But I have to admire my wife for stepping aside and letting the nurse do her own thing. It wasn’t a moment to start having pissing contests, but my wife was ready to step in and intervene if the nurse crossed any lines.

They say that the first rule of handling an emergency is not to panic. I think the second rule should be to know your own limitations. Then the third rule should be to be ready to step aside and let the adults handle the situation. And the fourth rule should be to get a good picture to post on Twitter. (Don’t judge me. I was just a human air fan at that point.)

I'm a doctoral candidate in the Doctor of Public Health program at the Johns Hopkins University Bloomberg School of Public Health. All opinions posted here are my own, of course, and they do not necessarily reflect the opinions of my school, employers, friends, family, etc. Feel free to follow me on Twitter: @EpiRen

2 thoughts on “In case of emergency, check your ego

  1. It rather sounds like the poor woman had nurse Killpatient working her over.
    Seriously though, putting the patient out of a risk for a fall is priority one for a breathing patient. Hence, putting the woman on the floor would have been a first priority. Indeed, it’d be rather difficult to resuscitate a patient in a chair!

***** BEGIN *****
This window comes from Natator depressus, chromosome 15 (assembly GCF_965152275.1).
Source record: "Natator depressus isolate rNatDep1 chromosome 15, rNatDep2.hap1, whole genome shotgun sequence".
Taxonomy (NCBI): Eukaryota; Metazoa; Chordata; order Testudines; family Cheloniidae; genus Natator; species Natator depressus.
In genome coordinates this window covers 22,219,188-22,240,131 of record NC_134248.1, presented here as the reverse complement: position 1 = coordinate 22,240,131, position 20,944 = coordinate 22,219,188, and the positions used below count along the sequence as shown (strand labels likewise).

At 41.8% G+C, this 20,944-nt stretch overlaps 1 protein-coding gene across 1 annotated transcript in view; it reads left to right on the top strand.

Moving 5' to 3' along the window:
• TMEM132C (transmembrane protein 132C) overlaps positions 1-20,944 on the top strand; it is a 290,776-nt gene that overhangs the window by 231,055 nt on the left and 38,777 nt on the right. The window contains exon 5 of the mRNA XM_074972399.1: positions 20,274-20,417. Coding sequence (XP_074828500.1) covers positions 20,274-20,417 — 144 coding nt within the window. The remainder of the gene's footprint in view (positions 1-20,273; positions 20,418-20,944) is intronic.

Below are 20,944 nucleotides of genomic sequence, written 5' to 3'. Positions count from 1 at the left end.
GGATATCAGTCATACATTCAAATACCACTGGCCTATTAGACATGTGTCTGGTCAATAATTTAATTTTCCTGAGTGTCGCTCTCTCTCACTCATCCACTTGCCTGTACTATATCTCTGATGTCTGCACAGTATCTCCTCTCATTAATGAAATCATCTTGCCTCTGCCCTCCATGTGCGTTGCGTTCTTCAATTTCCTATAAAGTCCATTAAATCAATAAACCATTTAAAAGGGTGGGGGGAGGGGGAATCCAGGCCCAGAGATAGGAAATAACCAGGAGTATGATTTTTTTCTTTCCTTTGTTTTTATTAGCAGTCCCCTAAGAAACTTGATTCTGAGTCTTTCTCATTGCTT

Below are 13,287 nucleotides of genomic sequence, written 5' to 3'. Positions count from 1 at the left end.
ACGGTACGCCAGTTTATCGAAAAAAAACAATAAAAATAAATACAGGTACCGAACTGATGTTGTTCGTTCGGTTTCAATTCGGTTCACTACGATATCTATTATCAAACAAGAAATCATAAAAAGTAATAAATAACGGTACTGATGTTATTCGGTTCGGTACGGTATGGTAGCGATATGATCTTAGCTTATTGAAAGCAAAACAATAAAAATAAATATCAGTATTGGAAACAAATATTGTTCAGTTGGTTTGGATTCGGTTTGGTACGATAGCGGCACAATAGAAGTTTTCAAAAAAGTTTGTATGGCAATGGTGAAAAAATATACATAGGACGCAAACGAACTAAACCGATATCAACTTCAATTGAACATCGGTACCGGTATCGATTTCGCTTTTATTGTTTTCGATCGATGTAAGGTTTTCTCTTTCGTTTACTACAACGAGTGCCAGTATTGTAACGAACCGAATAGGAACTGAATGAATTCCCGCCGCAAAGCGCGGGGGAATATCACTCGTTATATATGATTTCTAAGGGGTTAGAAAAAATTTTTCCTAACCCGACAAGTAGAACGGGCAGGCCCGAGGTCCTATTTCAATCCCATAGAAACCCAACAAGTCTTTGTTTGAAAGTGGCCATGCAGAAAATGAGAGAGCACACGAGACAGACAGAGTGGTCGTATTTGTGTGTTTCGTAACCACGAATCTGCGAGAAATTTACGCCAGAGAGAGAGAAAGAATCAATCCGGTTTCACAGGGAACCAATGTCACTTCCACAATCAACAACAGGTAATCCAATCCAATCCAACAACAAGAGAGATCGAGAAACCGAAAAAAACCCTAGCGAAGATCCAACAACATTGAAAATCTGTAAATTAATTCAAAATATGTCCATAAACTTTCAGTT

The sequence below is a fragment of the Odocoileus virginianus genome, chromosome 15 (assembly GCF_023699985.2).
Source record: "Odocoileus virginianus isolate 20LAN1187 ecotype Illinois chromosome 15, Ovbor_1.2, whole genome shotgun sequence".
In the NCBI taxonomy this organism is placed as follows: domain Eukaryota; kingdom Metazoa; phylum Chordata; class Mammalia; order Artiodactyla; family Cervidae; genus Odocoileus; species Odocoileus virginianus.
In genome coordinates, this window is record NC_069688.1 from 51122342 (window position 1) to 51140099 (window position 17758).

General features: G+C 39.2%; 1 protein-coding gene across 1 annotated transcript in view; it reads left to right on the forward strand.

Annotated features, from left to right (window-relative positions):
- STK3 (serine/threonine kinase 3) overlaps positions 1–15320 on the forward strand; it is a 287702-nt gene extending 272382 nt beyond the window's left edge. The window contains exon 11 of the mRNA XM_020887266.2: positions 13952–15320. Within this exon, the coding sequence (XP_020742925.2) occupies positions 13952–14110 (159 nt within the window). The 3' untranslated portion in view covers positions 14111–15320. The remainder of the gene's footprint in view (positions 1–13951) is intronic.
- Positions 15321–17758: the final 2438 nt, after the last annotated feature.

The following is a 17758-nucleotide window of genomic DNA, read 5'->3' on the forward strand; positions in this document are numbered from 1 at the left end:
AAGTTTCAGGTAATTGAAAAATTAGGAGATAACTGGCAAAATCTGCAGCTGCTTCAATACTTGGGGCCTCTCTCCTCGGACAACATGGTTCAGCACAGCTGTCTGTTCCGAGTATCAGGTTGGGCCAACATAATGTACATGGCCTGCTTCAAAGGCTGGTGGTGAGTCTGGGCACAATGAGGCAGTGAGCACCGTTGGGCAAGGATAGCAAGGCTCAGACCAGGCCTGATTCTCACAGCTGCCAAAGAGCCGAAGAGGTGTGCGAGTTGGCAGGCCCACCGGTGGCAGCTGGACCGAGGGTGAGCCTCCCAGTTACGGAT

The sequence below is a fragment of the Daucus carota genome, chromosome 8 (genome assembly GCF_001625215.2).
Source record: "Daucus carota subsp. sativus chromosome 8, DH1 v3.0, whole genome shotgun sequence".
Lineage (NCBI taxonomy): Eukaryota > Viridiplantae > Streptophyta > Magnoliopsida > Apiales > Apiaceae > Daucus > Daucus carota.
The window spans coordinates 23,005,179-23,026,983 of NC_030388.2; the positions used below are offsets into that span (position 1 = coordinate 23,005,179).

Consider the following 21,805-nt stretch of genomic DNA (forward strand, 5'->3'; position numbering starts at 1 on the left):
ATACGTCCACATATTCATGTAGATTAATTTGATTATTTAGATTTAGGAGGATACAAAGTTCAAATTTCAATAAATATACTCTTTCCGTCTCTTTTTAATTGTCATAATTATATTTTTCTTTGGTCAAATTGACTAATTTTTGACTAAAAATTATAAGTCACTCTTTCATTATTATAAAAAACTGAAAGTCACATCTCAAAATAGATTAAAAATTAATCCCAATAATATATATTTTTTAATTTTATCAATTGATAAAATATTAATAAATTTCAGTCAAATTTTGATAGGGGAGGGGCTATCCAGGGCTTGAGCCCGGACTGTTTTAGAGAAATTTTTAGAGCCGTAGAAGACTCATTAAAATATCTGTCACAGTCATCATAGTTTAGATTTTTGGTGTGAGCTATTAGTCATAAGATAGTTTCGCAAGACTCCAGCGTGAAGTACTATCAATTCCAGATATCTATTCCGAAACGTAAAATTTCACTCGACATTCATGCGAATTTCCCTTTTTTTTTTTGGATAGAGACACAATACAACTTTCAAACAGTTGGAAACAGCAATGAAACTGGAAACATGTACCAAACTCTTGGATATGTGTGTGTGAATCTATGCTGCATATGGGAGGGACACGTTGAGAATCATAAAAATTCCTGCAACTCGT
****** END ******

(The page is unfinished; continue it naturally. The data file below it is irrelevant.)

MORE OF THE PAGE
The floor has the added benefit of being rigid, should resuscitation be necessary and even abdominal thrusts are simple to perform in the case of choking.
    A quick set of basic vitals, respiration, pulse give hints. How the skin feels and looks can give hints. A simple pinch can indicate dehydration. While that close, one can smell for acetone odor or a sweet odor.

    One stinky part of responding in such a situation is crowd control, as a crowd gathers, gets in the way and as you noticed, cuts off air circulation. I’ve actually had someone treading on my feet while I was working on a patient on more than one occasion.
    I had the benefit of being in a military environment, so the patient’s M-16 was then “handed” to the one walking on my feet’s shins, with the instruction to secure the weapon.
    Worked every time. 😉

    Well, at least in this case, the EMT’s arrived and the EMT-P arrived quickly as well, getting the patient proper emergency care.
    For the record, there is no such thing as “full blast”, but 15 liters per minute is a brisk rate that EMS frequently uses on *non vomiting* patients. Well, occasionally, for oxygen deprived vomiting ones as well, we carried and knew how to use suction units.
    Wasn’t fun, but everything can be treated except dead.
    Dead can’t be treated.

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    • If the situation wasn’t so serious, I would have laughed out loud when she said, “We need some O2, please, full blast, with a non-rebreather mask.” I’ve seen people aspirate with those things on. The woman threw up about five times after the mask went on. Clearly, the nurse was in over her head.